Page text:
Lean production (now frequently called Lean manufacturing) has melded into several industries here in the United States, but back when this book was written, it was just catching on. I read the book in 2000. Many of the concepts are still worthwhile in this book, both for the historical significance as well as the lean ideas presented.
The Machine that Changed the World is a fascinating book that teaches what the Japanese learned and how to apply their ideas to the US auto market. Competition is always tough, but these tools provides a competitive advantage to those companies who embrace them and make them part of doing business. Not all ideas are applicable to every application, but there are plenty of diamonds to be farmed here.
Well trained employees, a commitment to excellence by everyone (from the janitor to the CEO), teamwork, flexibility of skill sets, and learning lessons from successes and failures are all important elements of lean manufacturing. Setting up manufacturing lines efficiently, working closely with suppliers, line smoothing, encouraging innovative and cost saving suggestions and much more are also critical lean concepts.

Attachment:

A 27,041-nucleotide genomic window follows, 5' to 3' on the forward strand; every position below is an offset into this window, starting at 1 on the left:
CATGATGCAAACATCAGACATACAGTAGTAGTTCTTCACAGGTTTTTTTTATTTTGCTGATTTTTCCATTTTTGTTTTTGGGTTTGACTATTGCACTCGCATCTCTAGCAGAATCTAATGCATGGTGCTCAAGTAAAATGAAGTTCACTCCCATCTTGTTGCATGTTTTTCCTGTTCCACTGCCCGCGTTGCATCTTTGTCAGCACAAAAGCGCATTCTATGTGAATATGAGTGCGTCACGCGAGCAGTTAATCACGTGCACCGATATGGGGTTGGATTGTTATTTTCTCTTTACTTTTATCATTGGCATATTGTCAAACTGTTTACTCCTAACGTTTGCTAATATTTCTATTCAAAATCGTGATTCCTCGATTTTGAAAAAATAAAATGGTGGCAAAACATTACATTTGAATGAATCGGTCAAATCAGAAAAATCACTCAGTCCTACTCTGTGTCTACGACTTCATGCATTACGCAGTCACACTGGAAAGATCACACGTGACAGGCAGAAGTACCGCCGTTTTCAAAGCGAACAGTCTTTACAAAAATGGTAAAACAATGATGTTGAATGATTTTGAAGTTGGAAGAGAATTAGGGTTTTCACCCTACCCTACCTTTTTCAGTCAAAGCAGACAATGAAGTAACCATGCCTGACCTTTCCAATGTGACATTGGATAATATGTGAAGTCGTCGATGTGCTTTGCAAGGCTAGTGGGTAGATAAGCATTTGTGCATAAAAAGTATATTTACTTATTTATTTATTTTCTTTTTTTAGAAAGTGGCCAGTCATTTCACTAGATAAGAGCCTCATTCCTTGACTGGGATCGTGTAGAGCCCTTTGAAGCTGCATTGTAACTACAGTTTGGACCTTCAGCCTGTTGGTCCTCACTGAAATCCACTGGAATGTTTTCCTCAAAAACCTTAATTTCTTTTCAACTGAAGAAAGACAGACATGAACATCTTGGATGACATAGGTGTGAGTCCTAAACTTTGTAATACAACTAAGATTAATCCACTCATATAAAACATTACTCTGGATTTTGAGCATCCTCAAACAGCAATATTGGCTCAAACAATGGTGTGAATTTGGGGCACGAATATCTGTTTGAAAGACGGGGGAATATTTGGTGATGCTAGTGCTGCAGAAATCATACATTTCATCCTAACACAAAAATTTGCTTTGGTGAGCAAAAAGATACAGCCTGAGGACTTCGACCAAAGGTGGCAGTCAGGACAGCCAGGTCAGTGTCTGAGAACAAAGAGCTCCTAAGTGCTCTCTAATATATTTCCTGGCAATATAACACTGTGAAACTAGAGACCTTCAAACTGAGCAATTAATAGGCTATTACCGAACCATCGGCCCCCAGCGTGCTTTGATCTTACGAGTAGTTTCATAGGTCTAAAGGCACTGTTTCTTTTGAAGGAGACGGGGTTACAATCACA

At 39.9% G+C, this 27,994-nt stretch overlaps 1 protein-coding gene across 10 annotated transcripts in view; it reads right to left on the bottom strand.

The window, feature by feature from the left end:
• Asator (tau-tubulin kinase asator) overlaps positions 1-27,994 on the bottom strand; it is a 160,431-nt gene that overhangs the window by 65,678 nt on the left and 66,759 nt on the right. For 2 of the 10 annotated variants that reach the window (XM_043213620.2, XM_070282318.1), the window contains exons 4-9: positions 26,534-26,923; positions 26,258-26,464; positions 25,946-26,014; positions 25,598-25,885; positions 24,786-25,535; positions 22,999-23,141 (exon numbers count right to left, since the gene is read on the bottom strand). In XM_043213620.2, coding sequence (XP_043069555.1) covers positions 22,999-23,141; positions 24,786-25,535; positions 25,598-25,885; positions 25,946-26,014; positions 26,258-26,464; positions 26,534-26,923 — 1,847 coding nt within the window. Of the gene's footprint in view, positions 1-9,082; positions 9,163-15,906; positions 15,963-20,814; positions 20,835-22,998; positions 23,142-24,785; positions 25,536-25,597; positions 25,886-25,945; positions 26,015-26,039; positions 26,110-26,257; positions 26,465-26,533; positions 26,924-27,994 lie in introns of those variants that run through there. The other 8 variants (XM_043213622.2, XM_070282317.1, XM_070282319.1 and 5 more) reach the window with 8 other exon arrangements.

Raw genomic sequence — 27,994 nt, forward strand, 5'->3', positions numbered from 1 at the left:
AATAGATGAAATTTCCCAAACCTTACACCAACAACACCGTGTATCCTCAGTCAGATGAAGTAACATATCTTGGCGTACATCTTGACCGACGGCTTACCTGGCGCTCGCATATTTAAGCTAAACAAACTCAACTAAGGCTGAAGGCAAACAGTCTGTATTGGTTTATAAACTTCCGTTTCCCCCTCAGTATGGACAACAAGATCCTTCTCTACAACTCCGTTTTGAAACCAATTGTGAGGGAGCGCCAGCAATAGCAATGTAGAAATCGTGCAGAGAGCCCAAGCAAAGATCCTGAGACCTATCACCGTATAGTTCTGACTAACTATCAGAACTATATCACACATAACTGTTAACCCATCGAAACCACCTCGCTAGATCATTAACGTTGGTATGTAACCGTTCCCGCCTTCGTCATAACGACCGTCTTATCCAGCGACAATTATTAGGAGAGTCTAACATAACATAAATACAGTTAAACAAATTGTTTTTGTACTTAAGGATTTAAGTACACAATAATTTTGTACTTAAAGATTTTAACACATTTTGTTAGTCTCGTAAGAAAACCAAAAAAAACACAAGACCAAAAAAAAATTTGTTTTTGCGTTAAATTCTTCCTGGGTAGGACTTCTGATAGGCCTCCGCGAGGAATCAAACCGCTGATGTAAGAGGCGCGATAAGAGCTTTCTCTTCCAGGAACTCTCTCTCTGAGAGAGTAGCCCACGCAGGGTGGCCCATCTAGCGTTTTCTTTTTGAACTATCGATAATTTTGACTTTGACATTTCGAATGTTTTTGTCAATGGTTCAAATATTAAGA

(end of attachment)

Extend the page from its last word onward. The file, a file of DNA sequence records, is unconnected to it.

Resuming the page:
Lean manufacturing doesn't happen overnight and a company and its employees must be diligent in their efforts to put high quality products at reasonable prices out the door.
The Machine that Changed the World is highly rated by many people and should be. It has timeless ideas to produce higher quality products and recommends never being completely satisfied. Well written and researched, this is a top notch book!The Re-Discovery of Common Sense: A Guide To: The Lost Art of Critical Thinking